When three members of the Russian punk collective Pussy Riot were sentenced to prison on charges of "hooliganism" this morning, a large crowd of protesters turned out to support the women. One of the members of that crowd was Garry Kasparov, chess genius turned writer and outspoken anti-Putin activist.
• Interior designer James Huniford (left) has sold his townhouse at 26 Bank Street. The 3,822-square-foot home, which Huniford bought for $5.18 million in 2005 and listed for $8.2 million in June, sold for $7.25 million to Jocelyn C. White and Annabel Catherine White. [Cityfile]
• Former Dateline co-anchor Stone Phillips has put his 4,100-square-foot apartment at 8 West 19th Street on the market. The three-bedroom spread, which comes with library and soundproof media room, is listed for $4.995. Phillips paid $4.45 million for the place back in 2005. [NYP, Corcoran]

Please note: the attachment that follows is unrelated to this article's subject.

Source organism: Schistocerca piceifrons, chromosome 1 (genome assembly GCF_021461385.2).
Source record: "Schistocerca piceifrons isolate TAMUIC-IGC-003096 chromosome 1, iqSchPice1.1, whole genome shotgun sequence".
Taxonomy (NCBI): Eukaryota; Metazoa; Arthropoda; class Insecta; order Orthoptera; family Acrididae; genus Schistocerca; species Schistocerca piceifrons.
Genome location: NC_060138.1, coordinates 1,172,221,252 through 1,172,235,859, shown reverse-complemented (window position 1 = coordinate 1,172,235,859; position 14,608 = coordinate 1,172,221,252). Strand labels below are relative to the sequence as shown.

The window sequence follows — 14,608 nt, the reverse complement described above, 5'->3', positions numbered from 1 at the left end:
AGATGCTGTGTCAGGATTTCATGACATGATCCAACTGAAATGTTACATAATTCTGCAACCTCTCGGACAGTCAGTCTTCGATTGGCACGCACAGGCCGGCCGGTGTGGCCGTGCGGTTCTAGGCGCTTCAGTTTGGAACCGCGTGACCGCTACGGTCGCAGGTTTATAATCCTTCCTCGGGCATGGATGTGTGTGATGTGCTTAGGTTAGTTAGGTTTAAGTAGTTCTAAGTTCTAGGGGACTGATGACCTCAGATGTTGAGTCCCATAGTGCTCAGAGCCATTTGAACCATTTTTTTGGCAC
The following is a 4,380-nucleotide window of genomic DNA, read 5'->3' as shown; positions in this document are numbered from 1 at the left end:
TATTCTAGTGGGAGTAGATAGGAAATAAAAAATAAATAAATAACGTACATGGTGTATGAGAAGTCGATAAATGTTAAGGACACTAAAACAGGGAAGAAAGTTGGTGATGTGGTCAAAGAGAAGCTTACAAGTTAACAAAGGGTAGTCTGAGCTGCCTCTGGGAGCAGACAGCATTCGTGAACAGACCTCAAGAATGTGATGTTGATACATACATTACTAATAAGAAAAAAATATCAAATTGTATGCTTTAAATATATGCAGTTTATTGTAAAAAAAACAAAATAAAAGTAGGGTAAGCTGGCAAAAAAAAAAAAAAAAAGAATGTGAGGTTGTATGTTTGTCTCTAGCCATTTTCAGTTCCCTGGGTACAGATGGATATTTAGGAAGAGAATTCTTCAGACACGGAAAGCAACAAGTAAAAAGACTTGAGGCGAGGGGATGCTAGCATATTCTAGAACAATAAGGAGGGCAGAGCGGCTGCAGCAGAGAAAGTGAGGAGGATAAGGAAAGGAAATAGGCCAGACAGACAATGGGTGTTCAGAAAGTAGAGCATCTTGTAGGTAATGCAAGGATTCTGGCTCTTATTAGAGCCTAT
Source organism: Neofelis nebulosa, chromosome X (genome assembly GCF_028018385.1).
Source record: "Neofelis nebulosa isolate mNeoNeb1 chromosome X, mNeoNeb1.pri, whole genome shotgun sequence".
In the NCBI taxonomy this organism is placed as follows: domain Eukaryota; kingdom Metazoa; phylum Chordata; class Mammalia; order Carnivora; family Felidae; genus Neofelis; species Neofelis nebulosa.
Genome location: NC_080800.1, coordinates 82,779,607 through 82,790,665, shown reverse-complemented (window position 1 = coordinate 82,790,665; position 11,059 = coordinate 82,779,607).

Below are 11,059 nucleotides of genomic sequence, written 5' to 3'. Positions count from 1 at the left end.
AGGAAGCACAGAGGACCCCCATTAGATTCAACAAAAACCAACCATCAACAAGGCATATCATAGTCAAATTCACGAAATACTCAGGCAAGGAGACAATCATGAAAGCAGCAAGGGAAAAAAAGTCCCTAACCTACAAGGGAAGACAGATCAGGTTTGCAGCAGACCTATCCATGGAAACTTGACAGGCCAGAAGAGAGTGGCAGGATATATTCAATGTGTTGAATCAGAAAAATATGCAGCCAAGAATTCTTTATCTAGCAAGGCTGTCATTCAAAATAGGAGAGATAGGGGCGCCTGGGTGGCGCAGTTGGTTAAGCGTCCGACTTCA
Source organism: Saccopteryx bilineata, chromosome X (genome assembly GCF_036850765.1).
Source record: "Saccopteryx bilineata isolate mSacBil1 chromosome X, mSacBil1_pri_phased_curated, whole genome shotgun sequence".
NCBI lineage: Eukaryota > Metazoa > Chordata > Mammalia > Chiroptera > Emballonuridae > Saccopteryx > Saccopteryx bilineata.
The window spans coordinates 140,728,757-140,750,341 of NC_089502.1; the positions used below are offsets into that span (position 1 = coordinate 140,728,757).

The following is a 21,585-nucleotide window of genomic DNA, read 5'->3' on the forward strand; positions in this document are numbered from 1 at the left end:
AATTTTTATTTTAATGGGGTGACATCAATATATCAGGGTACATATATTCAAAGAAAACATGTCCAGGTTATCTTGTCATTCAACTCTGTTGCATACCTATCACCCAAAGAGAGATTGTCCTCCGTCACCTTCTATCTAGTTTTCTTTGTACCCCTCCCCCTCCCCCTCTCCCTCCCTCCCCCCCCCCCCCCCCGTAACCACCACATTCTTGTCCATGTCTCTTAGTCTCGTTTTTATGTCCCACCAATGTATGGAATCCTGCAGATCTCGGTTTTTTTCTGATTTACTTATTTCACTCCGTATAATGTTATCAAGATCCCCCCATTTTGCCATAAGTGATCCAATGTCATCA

• Shopping center mogul Murray Goodman isn't giving up on his duplex at 960 Fifth Avenue. The 5,300-square-foot co-op, which Goodman first listed for $32.5 million in January, has since gone down in price four times since then. It's now down to $25.6 million, although that's still $24.2 million more than what Goodman paid for the place back in 1981. [Cityfile, Sotheby's]
In a stunt reminiscent of something from Second Life, an unknown perpetrator let loose a remote-controlled flying dildo at a speech yesterday by Garry Kasparov, the famed chess champion defeated by IBM's Deep Blue who now heads up Other Russia, an opposition party that seeks to wrest power from the Kremlin government dominated by Prime Minister Vladimir Putin. As Andy Baio at Waxy points out, it's unclear if the pranksters knew about the infamous interview between Second Life baron Anshe Chung and CNET reporter Daniel Terdiman, video from which is embedded after the jump.